Current market trends tell us that wireless chargers are quickly rising in popularity worldwide and it’s easy to see why that happens. Compact, durable, and very easy to use, wireless chargers are establishing themselves against all odds, quickly replacing wired chargers in homes and offices around the world.
With that in mind, you are probably wondering whether or not you should invest in an under-the-table wireless charger yourself. I mean, havinga wireless charger under the table can help you a lot during the day, as it can minimize the time you spend charging your phone and it can do so without drawing any attention to itself.
This is the prime reason why wireless chargers are so popular among office workers, with more than 23% of office workers under the age of 30 saying that they would drop wired chargers in a heartbeat if a suitable wireless alternative became available. As things stand, this might happen over the next few years.
The rise of Qi charging has led to its adoption by some fairly unconventional devices. Although it was originally meant for smart devices and phones, it has since been adopted by wearables, kitchen appliances, medical devices, and even electric vehicles. It seems that the possibilities are endless for wireless chargers, thanks to their impressive versatility.
A matter of perspective
Now, you may consider getting a wireless charger simply because you own a Qi-ready phone or tablet, but going forward, the use of wireless charging will branch out substantially. For instance, we’ve seen a branching out toward medical devices and physical aids designed to provide accessibility options for the disabled.
With that in mind, you should look at wireless chargers as multi-purpose, versatile devices that will soon enough become indispensable for any office setup. If you have any sense of perspective, you will also look into setting up a wireless charger for yourself at home. Given how inexpensive most of them are, it would be a shame not to.
You should also understand that despite their low price tag, many wireless chargers actually overpower their wired counterparts in practical terms. Small and easy to set up,setting up a wireless charger under the table will help you reduce clutter on your desktop. You simply cannot do that with a traditional charger on account of all the wires.
Speaking of wires, a cleverly positioned charging pad will make it seem that your phone is charging magically, drawing its charge out of thin air.This isn’t guaranteed with most chargers, mind you, but a good one can surely deliver its charge at a reasonably long distance. So if you’re not gonna use a wireless charger because of how practical such a device can be, at least consider doing it for aesthetics.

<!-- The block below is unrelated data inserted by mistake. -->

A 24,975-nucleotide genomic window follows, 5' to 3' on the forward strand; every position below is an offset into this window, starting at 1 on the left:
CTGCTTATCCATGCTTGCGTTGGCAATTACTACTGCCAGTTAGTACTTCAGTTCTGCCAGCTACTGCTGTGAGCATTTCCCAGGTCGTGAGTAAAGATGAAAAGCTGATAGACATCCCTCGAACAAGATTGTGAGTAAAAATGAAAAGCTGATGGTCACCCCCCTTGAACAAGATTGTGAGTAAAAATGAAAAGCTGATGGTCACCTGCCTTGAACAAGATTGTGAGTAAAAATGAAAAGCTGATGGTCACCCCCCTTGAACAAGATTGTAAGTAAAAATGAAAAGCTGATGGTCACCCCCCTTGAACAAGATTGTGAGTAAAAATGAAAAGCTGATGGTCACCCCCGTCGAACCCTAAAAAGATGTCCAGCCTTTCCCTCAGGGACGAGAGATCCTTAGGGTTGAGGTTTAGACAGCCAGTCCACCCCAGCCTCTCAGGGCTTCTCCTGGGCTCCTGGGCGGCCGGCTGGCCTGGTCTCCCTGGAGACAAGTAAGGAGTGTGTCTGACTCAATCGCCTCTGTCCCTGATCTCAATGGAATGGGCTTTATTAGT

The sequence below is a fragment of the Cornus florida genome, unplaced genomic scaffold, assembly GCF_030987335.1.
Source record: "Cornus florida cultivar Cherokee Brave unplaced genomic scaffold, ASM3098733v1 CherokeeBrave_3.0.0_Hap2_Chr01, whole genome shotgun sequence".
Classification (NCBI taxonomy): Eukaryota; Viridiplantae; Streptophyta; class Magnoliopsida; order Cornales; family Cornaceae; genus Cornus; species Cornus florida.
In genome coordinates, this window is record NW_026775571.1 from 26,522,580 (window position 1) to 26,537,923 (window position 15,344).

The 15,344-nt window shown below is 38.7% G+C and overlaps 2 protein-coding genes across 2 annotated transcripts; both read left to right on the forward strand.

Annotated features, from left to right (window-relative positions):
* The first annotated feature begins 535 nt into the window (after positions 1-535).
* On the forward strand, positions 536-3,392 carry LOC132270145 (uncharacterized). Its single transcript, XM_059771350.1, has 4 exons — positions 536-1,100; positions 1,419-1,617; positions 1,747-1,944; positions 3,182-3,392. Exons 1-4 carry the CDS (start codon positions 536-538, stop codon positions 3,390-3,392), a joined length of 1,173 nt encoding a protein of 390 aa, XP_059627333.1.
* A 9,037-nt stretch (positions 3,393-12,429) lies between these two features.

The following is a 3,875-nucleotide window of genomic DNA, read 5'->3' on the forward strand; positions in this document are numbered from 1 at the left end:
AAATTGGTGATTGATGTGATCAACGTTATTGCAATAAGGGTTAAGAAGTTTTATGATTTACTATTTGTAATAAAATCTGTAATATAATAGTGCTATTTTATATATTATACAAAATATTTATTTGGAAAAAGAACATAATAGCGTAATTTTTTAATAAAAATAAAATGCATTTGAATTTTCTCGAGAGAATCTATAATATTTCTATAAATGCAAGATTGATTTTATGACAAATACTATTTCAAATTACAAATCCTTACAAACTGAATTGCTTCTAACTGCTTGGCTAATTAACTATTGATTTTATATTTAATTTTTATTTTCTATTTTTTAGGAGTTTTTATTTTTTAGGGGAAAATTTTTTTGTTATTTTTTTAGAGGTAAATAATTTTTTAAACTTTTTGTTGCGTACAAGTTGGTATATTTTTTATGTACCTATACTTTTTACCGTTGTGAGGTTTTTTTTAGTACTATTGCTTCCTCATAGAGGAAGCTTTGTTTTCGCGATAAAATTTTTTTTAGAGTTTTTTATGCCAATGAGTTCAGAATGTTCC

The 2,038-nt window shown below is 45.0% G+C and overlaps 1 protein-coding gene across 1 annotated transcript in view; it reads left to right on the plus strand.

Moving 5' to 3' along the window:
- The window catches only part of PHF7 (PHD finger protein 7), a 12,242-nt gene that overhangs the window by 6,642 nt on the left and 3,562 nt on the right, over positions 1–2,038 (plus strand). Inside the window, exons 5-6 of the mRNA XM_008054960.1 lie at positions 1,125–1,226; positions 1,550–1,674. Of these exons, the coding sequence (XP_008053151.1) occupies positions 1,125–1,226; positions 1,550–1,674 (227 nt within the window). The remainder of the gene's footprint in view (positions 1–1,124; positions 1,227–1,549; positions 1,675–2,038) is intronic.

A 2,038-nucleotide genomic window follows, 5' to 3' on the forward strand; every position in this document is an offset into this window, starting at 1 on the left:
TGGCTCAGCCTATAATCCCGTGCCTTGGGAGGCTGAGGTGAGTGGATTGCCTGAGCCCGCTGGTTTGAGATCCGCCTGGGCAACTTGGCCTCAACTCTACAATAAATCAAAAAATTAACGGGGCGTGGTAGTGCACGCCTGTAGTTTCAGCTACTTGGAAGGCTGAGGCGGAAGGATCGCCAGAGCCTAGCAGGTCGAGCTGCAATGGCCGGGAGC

Ports, wires, and connectors
Despite their accessibility, wireless chargers still make use of ports, wires, and connectors, albeit not as often as traditional chargers. Then again, going from AC adapters to wireless chargers might as well be magic at this point. Still, ports and connectors are required for some devices and this is why you should keep an eye out for any wireless charger that incorporates an ample number of ports.
Broadly speaking, most wireless chargers can deliver at least 5W for any Qi-enabled device you connect them to, but charging consistency varies a lot from one charger to another. If you’re going toinvest in a wireless charger under the table for home or office use, you should check with the manufacturer to see a list of supported devices.
Failure to do so will result in getting a charger that can either take its sweet time charging your average smartphone, or one that will heat up the device to the point of instability. Bear in mind that a charger that frequently overheats during the charging process is almost sure to cause long-term battery problems.
Know that Wireless Power Consortium (WPC) and Power Matters Alliance (PMA) are the most common wireless charging technologies out there. Both of these technologies are similar in principle and they operate on the same principles. The only difference here is the frequency of operation and the connection protocols they employ.
Speaking of which, most devices charged through the Qi standard (WPC) require a physical connection to the charging pad, but this is usually the case with older chargers. In all fairness, even some of the newer chargers can sometimes barely get over 5W when you’re using them remotely, so it usually pays to pay close attention to the specs before making a purchase.
If you’re going toinstall a wireless charger under the table at some point, make sure that it can at the very least deliver a charge greater than 10W/h. Given how large the batteries are for some of these newer phones, anything lower than 10W will result in an annoyingly slow charge or the device not charging at all.
Should you choose to get a PMA charger instead, you will have to deal with the overheating these chargers tend to cause. On the bright side, they deliver a much stronger charge overall, but not in the manner that most phones and tablets require. For that reason alone, these chargers are more suitable for peripherals or home appliances.
All things considered, there is plenty to ponder before purchasing a wireless charger, especially one that you might intend to use repeatedly for a long period. Although pretty straightforward at the moment, we can expect wireless chargers to branch out in more specific areas in the near future because different Qi-ready devices have different power requirements.